Q. 1 John 4:1-3 admonishes us to “not believe every spirit… but to test the spirits.” Further, “every spirit” is of God if it confesses that Jesus Christ has come in the flesh.
What are those “spirits” we are to test? Am I correct in assuming that the “spirits” we are to test are the message a speaker or writer promulgates? That a speaker/writer who denies the divinity of Jesus is not of God?
What does it mean to deny that Christ has “come in the flesh”? Surely it’s not something so simplistic as to deny the existence of the historical Jesus — a position that very few scholars espouse today. If not, however, what does it mean?
In a chance encounter, or even in a theological discussion, somehow I can’t imagine asking another person, “Has Jesus Christ come in the flesh?” What “modern” question can one use to “test a spirit” in a speaker or writer?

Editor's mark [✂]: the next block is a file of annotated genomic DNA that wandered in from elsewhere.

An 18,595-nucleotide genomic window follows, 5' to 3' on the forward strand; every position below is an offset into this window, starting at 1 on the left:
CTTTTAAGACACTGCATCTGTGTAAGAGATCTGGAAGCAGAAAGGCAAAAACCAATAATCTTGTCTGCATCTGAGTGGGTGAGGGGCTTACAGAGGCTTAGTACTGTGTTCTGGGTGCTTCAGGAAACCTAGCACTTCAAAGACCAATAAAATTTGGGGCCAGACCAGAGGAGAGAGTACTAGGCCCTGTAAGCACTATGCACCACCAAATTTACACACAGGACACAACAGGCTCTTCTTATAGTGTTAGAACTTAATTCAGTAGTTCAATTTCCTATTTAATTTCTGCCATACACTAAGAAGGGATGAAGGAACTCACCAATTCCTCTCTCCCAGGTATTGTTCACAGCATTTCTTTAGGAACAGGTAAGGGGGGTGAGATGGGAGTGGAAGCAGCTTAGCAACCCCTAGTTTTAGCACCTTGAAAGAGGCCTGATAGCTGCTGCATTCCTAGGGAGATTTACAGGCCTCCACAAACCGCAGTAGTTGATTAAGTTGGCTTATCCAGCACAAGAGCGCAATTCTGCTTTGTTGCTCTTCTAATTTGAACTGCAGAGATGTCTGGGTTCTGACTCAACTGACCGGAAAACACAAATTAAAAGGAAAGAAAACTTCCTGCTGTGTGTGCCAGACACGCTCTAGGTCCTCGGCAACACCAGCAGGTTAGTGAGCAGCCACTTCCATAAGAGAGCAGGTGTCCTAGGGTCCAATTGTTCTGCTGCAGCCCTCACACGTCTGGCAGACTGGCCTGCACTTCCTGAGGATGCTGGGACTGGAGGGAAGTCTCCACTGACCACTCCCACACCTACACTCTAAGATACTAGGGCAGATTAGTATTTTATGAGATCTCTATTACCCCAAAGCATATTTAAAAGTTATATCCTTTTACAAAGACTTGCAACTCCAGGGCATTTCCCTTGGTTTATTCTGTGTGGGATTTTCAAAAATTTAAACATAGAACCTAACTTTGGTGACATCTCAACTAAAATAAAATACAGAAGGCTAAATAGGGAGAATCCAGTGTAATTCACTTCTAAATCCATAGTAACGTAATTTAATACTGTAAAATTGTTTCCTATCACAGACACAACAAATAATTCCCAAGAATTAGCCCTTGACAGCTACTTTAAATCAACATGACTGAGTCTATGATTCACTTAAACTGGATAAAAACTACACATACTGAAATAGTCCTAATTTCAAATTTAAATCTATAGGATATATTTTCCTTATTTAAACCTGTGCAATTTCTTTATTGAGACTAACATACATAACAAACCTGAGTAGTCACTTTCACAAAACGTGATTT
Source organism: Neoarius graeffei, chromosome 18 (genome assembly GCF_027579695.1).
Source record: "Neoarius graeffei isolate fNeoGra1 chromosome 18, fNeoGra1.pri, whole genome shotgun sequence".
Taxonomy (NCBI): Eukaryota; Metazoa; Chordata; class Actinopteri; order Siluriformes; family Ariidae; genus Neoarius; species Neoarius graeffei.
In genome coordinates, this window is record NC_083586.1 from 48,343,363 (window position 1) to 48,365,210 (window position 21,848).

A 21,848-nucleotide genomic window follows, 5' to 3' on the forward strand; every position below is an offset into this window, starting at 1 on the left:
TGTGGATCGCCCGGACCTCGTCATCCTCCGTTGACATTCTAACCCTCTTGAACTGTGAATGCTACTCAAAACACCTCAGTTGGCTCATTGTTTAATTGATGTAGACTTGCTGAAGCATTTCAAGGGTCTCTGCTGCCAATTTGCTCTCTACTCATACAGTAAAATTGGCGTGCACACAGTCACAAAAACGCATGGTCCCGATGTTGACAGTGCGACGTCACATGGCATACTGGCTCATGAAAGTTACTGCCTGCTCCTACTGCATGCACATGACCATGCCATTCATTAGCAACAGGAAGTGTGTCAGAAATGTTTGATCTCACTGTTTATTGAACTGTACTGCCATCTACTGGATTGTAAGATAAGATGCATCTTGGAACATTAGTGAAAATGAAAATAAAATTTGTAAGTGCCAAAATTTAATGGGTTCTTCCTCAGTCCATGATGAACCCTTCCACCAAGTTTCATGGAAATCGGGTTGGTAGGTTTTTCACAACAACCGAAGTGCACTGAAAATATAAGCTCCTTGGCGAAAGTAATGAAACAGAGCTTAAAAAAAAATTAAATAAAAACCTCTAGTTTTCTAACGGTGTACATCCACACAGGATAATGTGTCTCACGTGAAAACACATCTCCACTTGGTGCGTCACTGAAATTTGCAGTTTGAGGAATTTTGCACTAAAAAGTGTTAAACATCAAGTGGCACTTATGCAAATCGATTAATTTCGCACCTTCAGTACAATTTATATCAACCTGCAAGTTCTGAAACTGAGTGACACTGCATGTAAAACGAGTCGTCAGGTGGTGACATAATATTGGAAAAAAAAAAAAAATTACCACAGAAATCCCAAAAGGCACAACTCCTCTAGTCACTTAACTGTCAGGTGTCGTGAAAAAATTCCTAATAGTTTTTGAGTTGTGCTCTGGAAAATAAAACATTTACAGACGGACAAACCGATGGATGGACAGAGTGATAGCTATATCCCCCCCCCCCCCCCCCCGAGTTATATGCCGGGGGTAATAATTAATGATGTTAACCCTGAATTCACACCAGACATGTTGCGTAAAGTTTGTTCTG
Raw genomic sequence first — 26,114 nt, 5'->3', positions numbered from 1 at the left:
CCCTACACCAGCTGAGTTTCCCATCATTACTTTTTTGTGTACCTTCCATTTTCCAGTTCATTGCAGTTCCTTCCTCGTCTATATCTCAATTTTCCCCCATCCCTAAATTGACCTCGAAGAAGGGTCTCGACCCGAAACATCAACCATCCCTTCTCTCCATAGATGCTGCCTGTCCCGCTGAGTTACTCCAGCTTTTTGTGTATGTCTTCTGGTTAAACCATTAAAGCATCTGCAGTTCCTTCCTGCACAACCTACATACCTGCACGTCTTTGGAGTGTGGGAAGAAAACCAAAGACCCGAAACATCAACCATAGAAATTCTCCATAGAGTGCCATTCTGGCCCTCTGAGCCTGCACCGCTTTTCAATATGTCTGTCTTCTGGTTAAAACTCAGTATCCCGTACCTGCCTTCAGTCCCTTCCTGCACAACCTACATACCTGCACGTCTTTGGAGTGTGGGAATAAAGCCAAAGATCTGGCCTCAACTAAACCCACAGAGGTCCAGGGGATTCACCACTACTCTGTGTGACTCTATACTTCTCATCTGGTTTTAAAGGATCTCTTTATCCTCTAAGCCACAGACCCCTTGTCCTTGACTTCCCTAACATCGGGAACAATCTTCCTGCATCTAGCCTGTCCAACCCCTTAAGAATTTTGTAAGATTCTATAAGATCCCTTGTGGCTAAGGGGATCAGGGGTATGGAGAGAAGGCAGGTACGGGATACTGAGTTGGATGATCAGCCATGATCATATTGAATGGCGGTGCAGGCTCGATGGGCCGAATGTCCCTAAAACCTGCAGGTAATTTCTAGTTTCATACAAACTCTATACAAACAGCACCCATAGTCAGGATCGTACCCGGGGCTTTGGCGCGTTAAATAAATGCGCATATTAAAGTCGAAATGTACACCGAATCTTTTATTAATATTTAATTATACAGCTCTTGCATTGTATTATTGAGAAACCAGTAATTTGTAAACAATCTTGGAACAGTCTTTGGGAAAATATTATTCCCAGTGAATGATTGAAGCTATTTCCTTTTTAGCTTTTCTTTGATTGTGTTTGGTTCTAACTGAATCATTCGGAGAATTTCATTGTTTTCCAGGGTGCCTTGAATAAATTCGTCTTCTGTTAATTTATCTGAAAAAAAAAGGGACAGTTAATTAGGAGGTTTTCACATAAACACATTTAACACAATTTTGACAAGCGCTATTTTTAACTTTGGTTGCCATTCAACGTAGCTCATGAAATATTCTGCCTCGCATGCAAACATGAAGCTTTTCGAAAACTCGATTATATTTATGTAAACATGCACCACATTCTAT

A. 1 John is directed specifically against a false teaching that would become known as the Gnostic Error. Their main contention was that divinity (being pure) and humanity (being sinful) could not possibly co-exist in the same body. Therefore if Jesus was human He couldn’t have been God and couldn’t have died for us.
I think the phrase “come in the flesh” is an abbreviation John used referring to the fact that God became man and dwelt among us in order to die for our sins, and whoever believes this is given the authority to become a child of God and will have eternal life. He said those who deny this are not of God, and of course the Gnostic teachers denied this (and still do).